“I needed to be here”: Indigenous delegates speak their truths | Indigenous Rights News


Disclaimer: The story below contains details about residential schools that may be upsetting. The Crisis Line for Residential School Survivors and Families of Canada is available 24 hours a day at 1-866-925-4419.

Rome, Italy – Representatives of the Métis, Inuit and First Nations of Canada traveled to Rome this week at the invitation of Pope Francis to discuss the impact of residential schools in Canada.

Federally funded institutions operated from the late 1800s until 1997 with the goal of forcibly assimilating Aboriginal children into mainstream European culture.

More than 150,000 Indigenous children across the country attended schools and suffered physical, sexual, emotional, verbal and spiritual abuse. Thousands of people died while they were there.

The Roman Catholic Church operated more than 60% of the schools and despite multiple requests for apologies from survivors, the Church has yet to issue one.

During their meetings in the Italian capital, the indigenous delegation – made up of community leaders, residential school survivors and young people – spoke to the pope about the horrors of the residential school system and asked him to come to Canada to apologize for indigenous lands.

Al Jazeera spoke to five delegates about the importance of the visit and what they hope to achieve.

Norman Yakeleya, Dene, First Nations delegate, survivor of Grollier Hall residential school in Inuvik, Northwest Territories

Former Dene Nation National Chief Norman Yakeleya is a residential school survivor [Amber Bracken/Al Jazeera]

Yakeleya was taken from his parents and sent to boarding school when he was five years old. He was detained there until his late teens and says he suffered verbal, physical, spiritual and sexual abuse.

“We paid the price as survivors, and my mother and all mothers paid the price to send their children to school.

“At the time, we didn’t talk about it. We didn’t feel and we certainly didn’t trust anyone. Everything was kept secret under the coat of the Roman Catholic Church because these people [weren’t supposed to] do these things, we were told. They worked for God. So we were living in our own prisons with our own wounds and not knowing what to do and how to say things.

“When you are hurt, especially through sexual abuse, as a young boy, you don’t talk about it. There is a lot of shame. How can another man do this to you? And then try to live a good life as the Bible teaches us? How can you forgive this?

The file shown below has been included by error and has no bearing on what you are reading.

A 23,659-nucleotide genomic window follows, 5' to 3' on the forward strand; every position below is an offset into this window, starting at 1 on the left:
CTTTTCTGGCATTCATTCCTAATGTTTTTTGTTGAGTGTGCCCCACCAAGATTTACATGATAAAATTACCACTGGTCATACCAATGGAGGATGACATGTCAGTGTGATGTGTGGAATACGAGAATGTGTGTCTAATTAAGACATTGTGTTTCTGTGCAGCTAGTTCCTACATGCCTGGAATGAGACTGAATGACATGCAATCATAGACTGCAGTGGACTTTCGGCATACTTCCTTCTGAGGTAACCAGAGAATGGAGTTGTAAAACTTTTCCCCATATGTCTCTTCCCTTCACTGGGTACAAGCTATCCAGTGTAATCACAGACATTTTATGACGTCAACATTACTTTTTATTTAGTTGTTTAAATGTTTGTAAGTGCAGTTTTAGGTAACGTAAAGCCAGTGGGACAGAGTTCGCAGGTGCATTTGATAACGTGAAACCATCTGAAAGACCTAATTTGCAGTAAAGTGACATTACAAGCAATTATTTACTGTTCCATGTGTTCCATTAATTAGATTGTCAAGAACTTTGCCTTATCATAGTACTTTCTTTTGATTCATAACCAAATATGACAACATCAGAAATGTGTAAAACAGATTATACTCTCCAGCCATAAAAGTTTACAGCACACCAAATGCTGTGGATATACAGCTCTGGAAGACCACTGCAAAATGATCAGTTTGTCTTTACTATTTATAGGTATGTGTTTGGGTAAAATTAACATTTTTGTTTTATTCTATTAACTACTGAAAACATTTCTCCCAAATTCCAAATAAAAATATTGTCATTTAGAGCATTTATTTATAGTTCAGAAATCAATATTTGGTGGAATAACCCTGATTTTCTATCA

“Sometimes it seems there is no hope. But I can live another day here.

“’This too shall pass,’ he says in the Bible. The Bible also says ask and you will receive, seek and you will find, knock and it will be opened to you. We asked the Pope [to hear us]now we have received this invitation, now we are going to knock on its door, and it will be opened to us.

Natan Obed, President of Inuit Tapiriit Kanatami, Survivor of Intergenerational Residential Schools

Nathan Obed
Obed is president of Inuit Tapiriit Kanatami, which represents 60,000 Inuit in Canada [Amber Bracken/Al Jazeera]

“I’ve always had mixed feelings about all the work we’ve done on this.

“It’s essential for reconciliation, healing and justice, but it’s also something that is sometimes uncomfortable, because the relationship between, whether it’s the Catholic Church or the Anglican Church or other organizations denominational, and the Inuit was not good in time.

“There are many who are still unwilling to forgive or partner with the Catholic Church or other institutions, so we are toeing that line about who we are bringing into this conversation and how much time we are spending on it. . I’m glad I was able to highlight the Inuit, but it’s something quite stressful.

“I had a very positive feeling about the genuine nature of this commitment. Now where we go from here is murkier.

“We believe that the pope has an authority that goes far beyond what anyone else in the world has. So, we asked him to intervene and for Father Rivoire [a fugitive Oblate priest, now 93, who is accused of sexual assault against numerous Inuit children] to voluntarily travel to Canada to face charges. If this does not happen, we have asked the Pope to intervene with the French government to try to find a way for Father Rivoire to be tried in France.